NGC-Graded Coin Brings $5M
Posted on 10/19/2007
Highest Price in History for Certified Gold Coin
An 1804 $10 Gold piece recently sold for $5M, the highest price ever paid for a certified gold coin. The coin was graded by Numismatic Guaranty Corporation, and is the finest known of certified examples. The 1804 $10 proof gold piece was struck in 1834 for President Jackson, to give to foreign dignitaries as the United States began to open up trade with Asia.
Historical Background on the 1804 Proof Eagle - NGC PF65Ultra Cameo
By David Lange
The proof edition of the 1804 gold eagle, or ten-dollar piece, is a classic American rarity. Only three examples are known to survive from an estimated mintage of four-eight coins.
The preparation of diplomatic presentation sets of United States coins circa 1834-35 prompted the minting of this proof-only edition. As no ten-dollar pieces had been issued since 1804, the Mint Director requested and received several proof examples from dies back-dated to 1804 but prepared for this occasion using technology of the 1830s.
There are subtle distinctions between the circulating edition minted in 1804 and these proof presentation coins. The most notable of these is that the old coins have a crosslet-style numeral 4 in the date, while the proof coins made during the 1830s have a plain 4. Other differences are found in the number of reeds on their edges (126 for the originals and 200 for the proofs) and in the length of the border denticles (long for originals and short for the proofs).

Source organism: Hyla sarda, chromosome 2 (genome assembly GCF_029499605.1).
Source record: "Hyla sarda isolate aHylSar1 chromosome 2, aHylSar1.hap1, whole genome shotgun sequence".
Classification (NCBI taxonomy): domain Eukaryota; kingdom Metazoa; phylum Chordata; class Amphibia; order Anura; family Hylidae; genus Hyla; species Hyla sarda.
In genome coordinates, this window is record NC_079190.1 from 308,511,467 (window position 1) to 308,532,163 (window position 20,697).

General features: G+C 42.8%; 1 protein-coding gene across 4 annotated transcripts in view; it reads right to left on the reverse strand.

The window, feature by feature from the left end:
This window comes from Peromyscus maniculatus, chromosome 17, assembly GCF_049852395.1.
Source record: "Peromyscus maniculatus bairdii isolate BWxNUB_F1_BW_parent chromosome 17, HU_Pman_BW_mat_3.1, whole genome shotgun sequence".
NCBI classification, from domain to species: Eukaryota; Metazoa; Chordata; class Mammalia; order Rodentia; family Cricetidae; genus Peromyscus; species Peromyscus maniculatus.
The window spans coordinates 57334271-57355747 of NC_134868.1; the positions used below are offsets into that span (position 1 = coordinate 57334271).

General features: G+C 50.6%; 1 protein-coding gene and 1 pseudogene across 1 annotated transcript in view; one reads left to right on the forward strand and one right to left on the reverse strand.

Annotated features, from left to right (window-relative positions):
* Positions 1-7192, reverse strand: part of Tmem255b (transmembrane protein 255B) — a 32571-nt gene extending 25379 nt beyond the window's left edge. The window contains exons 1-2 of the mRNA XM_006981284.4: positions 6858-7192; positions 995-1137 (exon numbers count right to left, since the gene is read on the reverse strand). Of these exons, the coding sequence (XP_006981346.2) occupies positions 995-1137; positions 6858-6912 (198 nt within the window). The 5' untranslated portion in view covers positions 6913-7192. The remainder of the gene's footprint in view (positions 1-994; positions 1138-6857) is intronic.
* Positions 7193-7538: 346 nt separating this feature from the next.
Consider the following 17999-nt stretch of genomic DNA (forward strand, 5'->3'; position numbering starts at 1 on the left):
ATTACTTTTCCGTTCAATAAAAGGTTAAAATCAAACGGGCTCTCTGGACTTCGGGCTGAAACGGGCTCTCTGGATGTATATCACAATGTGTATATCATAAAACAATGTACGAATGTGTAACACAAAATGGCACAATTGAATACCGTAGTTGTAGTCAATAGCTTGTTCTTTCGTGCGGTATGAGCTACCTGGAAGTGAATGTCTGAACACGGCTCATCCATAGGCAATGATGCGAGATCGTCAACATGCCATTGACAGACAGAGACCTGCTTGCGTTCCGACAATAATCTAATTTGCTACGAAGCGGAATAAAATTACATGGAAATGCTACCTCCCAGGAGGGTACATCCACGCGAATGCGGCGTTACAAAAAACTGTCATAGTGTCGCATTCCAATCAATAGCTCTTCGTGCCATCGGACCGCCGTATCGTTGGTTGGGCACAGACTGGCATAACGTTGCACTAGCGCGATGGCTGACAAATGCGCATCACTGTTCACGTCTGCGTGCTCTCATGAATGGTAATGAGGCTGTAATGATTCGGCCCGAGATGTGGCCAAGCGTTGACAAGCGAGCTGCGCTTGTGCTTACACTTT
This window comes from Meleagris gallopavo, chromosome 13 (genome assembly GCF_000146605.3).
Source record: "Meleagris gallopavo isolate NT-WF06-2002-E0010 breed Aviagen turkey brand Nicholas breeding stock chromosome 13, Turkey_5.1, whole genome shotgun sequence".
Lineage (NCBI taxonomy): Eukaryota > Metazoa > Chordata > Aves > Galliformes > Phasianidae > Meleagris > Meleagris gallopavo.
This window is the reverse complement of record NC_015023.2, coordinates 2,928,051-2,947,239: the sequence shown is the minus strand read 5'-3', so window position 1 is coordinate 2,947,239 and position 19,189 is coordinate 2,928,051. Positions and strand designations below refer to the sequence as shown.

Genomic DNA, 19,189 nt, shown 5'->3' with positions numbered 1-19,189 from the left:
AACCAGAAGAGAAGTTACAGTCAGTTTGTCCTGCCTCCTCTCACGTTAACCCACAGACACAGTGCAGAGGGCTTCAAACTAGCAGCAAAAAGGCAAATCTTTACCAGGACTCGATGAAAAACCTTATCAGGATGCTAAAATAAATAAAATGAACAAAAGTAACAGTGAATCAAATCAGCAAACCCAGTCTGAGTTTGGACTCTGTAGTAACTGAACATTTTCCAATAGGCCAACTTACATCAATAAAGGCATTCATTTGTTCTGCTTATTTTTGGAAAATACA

Of the three known examples, one is presently on long-term loan to the museum of the American Numismatic Association, while a second is likely to always remain with its companion coins as part of the famed King of Siam proof set. This leaves the third example, which recently sold at a record price for a certified and encapsulated United States gold coin.
A glittering, ultra cameo proof, its fields are delightfully brilliant and reflective, while its devices are richly frosted. This magnificent rarity is superbly struck throughout and has very clean surfaces, with just a hint of orange toning around its peripheries. With a pedigree that includes Woodin, Newcomer and Col. Green, this beauty is the finer of just two certified by NGC (10-07).
This coin was also displayed as part of a guest exhibit at the Smithsonian Legendary Coins and Currency opening reception. NGC and NCS were the presenting sponsors of the exhibition. Another famous example of this coin is part of the King of Siam Collection, also graded by NGC, and featured in the NGC Gallery. http://www.ngccoin.com/gallery/king.asp
The coin was traded between 2 anonymous collectors, and the transaction was handled by Albanese Rare Coins in Albion, NY.
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